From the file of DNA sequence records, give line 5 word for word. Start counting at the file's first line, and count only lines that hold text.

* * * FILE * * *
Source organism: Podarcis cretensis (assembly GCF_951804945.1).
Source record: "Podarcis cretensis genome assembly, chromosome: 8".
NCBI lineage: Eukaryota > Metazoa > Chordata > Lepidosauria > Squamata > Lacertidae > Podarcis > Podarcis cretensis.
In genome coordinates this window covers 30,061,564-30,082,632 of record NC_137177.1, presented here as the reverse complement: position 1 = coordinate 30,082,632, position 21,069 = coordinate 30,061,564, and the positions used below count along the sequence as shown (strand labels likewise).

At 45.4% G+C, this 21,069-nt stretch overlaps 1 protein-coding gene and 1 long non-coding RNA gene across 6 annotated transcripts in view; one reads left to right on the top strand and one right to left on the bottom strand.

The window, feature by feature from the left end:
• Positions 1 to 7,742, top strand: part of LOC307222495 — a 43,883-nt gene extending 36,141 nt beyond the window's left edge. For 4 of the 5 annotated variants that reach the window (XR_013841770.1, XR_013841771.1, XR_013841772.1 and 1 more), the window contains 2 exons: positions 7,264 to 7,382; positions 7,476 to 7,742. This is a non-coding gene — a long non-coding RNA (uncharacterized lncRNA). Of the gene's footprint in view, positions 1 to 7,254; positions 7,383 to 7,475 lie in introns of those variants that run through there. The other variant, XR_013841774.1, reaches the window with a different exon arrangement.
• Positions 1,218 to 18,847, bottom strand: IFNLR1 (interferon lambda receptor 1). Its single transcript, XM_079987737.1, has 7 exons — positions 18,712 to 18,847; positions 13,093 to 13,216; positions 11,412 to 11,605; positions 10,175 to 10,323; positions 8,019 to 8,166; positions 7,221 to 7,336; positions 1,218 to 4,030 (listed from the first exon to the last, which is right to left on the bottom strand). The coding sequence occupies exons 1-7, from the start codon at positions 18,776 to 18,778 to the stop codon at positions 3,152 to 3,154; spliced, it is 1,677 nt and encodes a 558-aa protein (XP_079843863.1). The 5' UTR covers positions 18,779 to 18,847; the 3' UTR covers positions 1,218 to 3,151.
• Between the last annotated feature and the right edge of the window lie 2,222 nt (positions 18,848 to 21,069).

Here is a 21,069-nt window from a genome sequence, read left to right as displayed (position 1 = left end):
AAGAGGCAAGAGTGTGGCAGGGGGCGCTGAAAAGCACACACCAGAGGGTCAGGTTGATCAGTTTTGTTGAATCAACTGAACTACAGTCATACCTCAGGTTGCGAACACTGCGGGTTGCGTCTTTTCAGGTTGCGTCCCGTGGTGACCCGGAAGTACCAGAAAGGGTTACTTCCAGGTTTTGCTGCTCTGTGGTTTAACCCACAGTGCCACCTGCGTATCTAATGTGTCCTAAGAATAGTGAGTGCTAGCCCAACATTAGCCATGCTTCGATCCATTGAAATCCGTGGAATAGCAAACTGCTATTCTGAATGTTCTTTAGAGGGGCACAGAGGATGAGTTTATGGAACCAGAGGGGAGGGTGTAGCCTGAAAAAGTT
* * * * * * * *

At 45.4% G+C, this 21,069-nt stretch overlaps 1 protein-coding gene and 1 long non-coding RNA gene across 6 annotated transcripts in view; one reads left to right on the top strand and one right to left on the bottom strand.